I have been running OS X 10.5, better known as Leopard for about two hours now. My first impression – awesome. I opted for an upgrade install rather than a clean install or install/archive. My first impression is that this os X rocks. The installation was painless, took around one hour. Once installed, Spotlight took a further thirty minutes or so to index my data. I am discovering new features all the time. But what stands out so far is a feature I didn’t actually think would be that impressive. I was wrong. The ‘cover flow’ in the finder is fantastic. I can now look browse through mini documents across my harddrive. Clearly this came across from iTunes . Very impressive. Secondly, Front Row has had a major makeover. It is now basically an Apple TV! Yes that’s right. I can stream content from across my network through to it. A major step. Think of the possibilities……A server or even a NAT could be installed on the network. It would only have media on it. I could then call it up on any Mac running 10.5…… All this so far….I’ve not even begun with Time Machine yet 🙂
Now everyone knows I am an Apple fanboy. I admit it. However, I must confess that the iPhone falls far too short for my requirements. The cost, lack of 3G and the endless struggle for third party apps means it fails to scratch my itch. Perhaps most significantly the lack of IM and VOIP makes it a non starter for me.
Now, I did consider the Nokia E90 communicator as the holy grail. An all in one device that pretty much covers all the requirements. However, it has limitations. A screen that, whilst big, falls short when trying to render the latest 2.0 sites, along with other sites.
Well it looks like my wait is over. Nokia have released the latest in their line up of Linux based Internet tablets. The N810 covers all my requirements (bar mobile telephony). Quite simply, the spec is awesome. Go check it out here . I want one.
So the hot news from Apple is that OS X 10.5 is due for release on Friday 26 October. It promises to be a significant OS with over 300 new features. Perhaps some of the most noteworthy include ‘Time Machine’ an innovative approach to back up for the typical user. Other call features include a radically enhanced iChat, cover flow view on all files and a cleaver way to remotely connect to your Mac via .mac.
I know I’ll be grabbing my copy from Regent Street next week. I can’t wait.
So the guys at Ubuntu have released 7.10 earlier this week. From all accounts it seems like a pretty awesome update. The FT give it a glowing review. Perhaps a sign of just how far Linux has come these last few years…..Now I just need a laptop to run it on 🙂
Welcome to my new blog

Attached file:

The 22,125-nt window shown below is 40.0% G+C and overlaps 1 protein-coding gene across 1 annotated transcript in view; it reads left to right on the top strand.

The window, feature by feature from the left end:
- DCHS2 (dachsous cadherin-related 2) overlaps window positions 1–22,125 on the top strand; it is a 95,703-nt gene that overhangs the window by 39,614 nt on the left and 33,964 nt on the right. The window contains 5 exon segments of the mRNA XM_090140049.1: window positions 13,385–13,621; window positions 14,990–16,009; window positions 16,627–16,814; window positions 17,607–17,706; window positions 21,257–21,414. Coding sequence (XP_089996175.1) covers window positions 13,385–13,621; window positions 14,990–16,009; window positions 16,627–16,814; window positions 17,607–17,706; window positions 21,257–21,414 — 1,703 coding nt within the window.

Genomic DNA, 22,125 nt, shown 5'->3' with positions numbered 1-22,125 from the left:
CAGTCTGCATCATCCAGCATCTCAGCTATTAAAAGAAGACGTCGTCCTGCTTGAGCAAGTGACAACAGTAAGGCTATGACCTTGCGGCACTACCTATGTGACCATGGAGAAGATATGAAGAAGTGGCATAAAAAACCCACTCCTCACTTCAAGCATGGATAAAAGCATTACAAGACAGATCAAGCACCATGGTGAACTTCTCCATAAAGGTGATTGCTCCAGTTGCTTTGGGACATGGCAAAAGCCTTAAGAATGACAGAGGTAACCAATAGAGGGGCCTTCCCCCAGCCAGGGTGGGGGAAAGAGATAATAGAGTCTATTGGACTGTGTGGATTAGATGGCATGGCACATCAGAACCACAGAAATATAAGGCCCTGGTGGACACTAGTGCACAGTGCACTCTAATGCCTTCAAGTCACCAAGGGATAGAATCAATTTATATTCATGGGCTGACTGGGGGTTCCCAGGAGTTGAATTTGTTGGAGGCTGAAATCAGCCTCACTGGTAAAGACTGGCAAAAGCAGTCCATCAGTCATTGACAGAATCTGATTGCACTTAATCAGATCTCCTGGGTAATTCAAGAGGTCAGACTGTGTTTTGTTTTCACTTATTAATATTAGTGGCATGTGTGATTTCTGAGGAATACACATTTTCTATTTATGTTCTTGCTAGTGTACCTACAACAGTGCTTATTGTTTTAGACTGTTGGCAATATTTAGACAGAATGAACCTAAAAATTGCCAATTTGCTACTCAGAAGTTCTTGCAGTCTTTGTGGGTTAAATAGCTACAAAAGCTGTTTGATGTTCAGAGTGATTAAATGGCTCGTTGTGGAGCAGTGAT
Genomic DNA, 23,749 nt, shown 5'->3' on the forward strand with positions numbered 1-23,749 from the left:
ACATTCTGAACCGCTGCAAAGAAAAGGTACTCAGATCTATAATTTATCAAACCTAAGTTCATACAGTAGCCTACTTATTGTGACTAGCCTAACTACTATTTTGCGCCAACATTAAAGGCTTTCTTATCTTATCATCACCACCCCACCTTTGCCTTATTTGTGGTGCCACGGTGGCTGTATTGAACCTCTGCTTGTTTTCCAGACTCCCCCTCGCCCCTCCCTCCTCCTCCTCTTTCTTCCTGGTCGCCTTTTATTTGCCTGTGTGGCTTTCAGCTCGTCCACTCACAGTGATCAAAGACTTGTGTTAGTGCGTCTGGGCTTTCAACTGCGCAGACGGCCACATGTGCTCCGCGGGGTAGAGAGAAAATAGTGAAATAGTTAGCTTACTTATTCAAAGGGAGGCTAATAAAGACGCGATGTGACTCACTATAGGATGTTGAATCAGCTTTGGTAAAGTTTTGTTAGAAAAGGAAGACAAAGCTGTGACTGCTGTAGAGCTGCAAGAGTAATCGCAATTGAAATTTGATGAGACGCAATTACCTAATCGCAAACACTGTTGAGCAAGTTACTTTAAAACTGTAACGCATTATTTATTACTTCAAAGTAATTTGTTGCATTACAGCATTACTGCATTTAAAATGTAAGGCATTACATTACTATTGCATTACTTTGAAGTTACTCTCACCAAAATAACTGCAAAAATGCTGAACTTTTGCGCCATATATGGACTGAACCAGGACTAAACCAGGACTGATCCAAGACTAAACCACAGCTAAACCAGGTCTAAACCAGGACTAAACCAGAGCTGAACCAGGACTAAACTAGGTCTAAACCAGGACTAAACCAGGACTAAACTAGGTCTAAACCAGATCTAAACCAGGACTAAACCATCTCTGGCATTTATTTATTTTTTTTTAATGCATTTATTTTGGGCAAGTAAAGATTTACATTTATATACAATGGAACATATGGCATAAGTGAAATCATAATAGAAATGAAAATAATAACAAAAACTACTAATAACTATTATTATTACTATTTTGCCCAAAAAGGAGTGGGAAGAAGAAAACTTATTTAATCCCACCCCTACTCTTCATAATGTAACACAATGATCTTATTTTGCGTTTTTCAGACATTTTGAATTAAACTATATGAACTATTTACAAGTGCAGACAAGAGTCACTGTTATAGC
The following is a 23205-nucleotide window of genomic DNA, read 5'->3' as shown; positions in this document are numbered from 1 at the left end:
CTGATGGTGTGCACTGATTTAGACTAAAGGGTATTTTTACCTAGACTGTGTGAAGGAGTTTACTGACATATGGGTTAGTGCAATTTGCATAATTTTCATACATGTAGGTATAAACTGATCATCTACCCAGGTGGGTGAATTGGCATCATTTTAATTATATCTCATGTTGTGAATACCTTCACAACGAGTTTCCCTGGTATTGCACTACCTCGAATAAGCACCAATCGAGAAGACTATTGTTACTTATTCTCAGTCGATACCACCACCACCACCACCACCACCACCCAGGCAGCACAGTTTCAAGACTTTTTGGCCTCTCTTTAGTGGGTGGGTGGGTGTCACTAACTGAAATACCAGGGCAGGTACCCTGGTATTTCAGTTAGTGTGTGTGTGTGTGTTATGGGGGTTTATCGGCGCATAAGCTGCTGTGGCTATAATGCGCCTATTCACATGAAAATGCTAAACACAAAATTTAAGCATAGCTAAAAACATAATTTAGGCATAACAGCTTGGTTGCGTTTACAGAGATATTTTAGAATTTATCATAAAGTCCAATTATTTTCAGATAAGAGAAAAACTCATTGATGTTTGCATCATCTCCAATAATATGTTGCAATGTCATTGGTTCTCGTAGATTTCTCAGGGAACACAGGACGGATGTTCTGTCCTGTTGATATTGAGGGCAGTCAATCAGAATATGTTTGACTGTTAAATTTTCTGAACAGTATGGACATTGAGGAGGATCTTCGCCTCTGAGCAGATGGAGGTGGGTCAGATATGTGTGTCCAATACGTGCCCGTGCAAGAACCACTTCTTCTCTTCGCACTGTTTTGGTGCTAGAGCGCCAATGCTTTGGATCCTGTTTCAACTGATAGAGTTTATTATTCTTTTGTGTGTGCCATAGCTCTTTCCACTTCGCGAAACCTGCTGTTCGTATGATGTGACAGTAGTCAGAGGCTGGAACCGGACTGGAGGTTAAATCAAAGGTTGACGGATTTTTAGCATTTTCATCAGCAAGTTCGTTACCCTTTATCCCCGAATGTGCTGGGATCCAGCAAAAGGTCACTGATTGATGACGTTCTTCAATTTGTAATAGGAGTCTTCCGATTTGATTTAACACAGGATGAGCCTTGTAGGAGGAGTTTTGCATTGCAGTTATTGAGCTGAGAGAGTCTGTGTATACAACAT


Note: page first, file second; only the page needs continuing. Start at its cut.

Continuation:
So now the interesting work begins. To recap briefly. All
three computers are now fired up and connected via the
ADSL Gateway/router to the internet. The basics are there.
Now the task in hand is three-fold.
Firstly, to run all the necessary Windows patches on each
machine. (And as you know Microsoft do tend to release a lot
of these). This was a pain free process, if somewhat time
consuming – due to the 512k link.
Secondly, to install all the relevant applications on the
machines. Specifically, to decide the appropriate software on
the client machines. The one golden rule I applied to this
project was that I did not want your average cyber cafe
customer to install / or tamper with software on the
machines. It would be very difficult to manage and open up
all sorts of vulnerabilities.
Assuming some of the key user requirements for the client
computers I installed the following applications :
1 • Open Office (of course)
2 • MSN Messenger
3 • Yahoo Messenger
4 • Skype
5 • Internet Explorer 7 (I did review Firefox – but felt IE7
was surprisingly good – and users would be familiar
6 • Antivirus software
So in addition to the standard applications on a vanilla
Windows XP box I installed the above applications on all
three computers. Again, a relatively standard procedure – but
it required a bit of manual labour, toggling between the three
machines. Bandwidth limitation, proving, the main constraint.
But I’m not complaining – 512k is fit for purpose for a small
cyber cafe with just two primary client computers.
Finally, I made sure that the firewalls were up and running on
all three computers. Then the next step.
Phase three – cyber cafe management of software
Thirdly, I begun a short one day review of appropriate cyber
cafe management software. It is day two now. I am getting to
the crucial part of the project. The computers are now ready
for the next major step. If the project was to succeed this
was to be the key.
Being the open source geek I am, I begun the application
review of a piece of opensource cyber cafe management
software called, Cybera . This initially seemed like a sound
piece of software. It was relatively straightforward to install,
but alas a documented bug revealed its ugly head during